Even if floating point is nowadays the typical way to do your math, there is still situations where fixed point math is still relevant. I held a seminar about this topic at the Assembly‘2006 event.

Note that the link below points now to a revised version of the slides. I noticed that in slide 26 I had inadvertently written “b > 0” and “b < 0” when it should read “|b| > 1.0” and “|b| < 1.0”, respectively.

I have also been asked why there’s rounding when converting fixed point numbers from real numbers, but not when converting to integer numbers. Conversion to and from integers is typically best left at simple shift operation, as then the operation is lossless so you can freely convert them back and forth. Convert from a real number typically loses accuracy, so in typical case you probably want to minimize the error. The need to round also varies case by case, so you should think if you want to do it or not.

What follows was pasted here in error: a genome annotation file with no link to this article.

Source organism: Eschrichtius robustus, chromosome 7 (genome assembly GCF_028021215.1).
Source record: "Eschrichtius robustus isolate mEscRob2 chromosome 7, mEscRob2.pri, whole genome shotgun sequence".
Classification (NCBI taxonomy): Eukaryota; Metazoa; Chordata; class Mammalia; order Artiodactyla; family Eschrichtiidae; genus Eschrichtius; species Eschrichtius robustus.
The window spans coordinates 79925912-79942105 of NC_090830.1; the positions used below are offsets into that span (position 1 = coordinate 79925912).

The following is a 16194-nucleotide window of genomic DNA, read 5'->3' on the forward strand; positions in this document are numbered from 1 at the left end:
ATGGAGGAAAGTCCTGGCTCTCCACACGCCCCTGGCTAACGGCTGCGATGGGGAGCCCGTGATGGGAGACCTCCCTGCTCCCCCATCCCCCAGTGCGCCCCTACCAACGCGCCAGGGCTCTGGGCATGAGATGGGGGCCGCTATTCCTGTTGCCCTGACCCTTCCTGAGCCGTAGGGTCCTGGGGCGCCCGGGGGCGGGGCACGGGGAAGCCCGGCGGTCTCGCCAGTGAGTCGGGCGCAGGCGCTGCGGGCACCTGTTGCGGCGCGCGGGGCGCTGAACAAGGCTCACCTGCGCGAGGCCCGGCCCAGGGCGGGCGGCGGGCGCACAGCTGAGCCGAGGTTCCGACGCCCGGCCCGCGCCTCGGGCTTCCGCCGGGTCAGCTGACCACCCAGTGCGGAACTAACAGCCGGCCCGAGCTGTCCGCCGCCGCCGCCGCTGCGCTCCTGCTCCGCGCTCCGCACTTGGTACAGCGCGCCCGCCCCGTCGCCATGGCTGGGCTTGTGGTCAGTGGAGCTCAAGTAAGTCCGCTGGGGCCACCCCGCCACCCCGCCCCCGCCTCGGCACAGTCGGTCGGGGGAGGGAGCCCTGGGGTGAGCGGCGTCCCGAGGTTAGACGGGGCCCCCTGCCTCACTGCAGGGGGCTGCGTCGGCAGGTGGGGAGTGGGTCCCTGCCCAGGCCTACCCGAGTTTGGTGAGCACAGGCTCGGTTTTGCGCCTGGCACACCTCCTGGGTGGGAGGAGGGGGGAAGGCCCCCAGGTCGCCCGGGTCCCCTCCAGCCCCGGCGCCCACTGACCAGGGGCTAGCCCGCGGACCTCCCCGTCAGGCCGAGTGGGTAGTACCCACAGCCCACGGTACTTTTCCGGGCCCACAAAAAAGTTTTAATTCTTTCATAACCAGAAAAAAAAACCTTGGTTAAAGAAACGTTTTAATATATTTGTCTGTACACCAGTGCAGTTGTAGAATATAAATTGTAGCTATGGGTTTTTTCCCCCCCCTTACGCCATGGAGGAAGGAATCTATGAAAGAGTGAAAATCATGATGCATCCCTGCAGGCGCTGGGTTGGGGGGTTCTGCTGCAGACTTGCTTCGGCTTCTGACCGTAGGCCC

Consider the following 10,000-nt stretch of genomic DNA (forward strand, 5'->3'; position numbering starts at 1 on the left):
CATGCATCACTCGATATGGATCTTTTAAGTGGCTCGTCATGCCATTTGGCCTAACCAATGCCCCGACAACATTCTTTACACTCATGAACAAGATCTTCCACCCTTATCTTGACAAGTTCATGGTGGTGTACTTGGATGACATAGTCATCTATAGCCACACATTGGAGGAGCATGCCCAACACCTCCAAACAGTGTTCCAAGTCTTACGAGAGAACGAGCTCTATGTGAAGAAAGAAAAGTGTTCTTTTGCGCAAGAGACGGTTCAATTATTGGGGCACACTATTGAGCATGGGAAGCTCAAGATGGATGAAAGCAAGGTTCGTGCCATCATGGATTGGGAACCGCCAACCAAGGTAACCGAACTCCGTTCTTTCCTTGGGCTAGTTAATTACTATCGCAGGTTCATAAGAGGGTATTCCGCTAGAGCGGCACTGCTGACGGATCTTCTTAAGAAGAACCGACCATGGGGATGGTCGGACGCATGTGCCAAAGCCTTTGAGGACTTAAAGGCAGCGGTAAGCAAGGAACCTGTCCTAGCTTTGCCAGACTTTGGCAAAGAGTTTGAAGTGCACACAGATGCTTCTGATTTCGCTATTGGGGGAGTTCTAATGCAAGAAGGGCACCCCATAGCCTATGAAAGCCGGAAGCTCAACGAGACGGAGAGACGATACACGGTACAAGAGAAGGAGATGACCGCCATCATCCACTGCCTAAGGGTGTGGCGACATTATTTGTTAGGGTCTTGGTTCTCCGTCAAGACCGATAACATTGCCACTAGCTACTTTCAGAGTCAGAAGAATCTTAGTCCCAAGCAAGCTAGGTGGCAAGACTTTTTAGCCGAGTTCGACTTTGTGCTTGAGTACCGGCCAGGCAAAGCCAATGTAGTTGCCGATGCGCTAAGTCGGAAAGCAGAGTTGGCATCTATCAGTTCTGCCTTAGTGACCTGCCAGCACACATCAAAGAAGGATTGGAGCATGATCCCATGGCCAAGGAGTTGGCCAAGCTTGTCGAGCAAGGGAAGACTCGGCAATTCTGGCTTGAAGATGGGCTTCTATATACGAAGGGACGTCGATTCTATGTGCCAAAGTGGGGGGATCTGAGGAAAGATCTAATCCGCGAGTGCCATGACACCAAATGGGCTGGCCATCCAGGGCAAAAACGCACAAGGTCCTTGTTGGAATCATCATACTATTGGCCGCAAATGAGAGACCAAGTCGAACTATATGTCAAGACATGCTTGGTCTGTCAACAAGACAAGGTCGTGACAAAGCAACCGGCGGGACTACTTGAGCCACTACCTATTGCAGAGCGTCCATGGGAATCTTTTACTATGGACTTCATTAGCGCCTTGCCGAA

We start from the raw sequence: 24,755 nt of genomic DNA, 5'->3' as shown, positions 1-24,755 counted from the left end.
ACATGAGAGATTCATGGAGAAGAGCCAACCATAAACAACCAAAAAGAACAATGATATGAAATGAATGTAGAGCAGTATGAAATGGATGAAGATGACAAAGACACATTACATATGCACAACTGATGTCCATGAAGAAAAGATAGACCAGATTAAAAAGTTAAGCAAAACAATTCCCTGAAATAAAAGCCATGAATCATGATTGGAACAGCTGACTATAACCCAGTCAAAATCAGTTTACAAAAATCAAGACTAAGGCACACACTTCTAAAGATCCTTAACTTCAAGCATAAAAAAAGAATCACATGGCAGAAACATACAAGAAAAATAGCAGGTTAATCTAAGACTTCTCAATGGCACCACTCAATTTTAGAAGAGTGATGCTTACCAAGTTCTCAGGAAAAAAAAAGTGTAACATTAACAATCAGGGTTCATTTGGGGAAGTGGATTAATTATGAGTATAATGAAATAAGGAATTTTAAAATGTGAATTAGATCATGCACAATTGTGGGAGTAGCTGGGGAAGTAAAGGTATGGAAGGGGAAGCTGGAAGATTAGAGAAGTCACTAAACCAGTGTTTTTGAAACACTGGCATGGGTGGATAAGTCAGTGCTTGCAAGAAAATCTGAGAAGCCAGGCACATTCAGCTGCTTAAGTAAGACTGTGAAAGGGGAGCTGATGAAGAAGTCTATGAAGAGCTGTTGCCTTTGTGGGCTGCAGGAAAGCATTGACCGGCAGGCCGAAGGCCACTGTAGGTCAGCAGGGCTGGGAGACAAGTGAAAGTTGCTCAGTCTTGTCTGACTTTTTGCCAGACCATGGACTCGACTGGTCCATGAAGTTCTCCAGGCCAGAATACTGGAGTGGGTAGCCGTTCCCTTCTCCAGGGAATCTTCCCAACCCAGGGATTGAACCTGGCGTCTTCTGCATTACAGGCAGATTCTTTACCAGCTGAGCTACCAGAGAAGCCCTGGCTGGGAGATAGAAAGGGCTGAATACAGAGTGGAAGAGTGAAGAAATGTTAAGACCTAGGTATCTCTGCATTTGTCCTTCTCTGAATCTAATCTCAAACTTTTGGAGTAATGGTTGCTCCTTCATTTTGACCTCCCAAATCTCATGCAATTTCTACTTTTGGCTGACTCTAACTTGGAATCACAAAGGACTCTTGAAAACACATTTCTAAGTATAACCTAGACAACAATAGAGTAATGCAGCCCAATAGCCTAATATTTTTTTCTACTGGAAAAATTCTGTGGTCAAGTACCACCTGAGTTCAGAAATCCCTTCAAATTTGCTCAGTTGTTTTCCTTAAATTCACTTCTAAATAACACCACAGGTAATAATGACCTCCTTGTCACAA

Note also that the included square root code is actually the version from the Graphics Gems V, not the one from the mentioned Apple Technical Report (there’s minor difference). If you didn’t notice, the quoted form of code copes with 2.30 fixed point numbers, so you probably need to adjust the FRACBITS value to match with your code.

Revised PDF slides

**Update 2019-08:**

**Please fill out this form if you’re potentially interested in a new resource about fixed-point math:**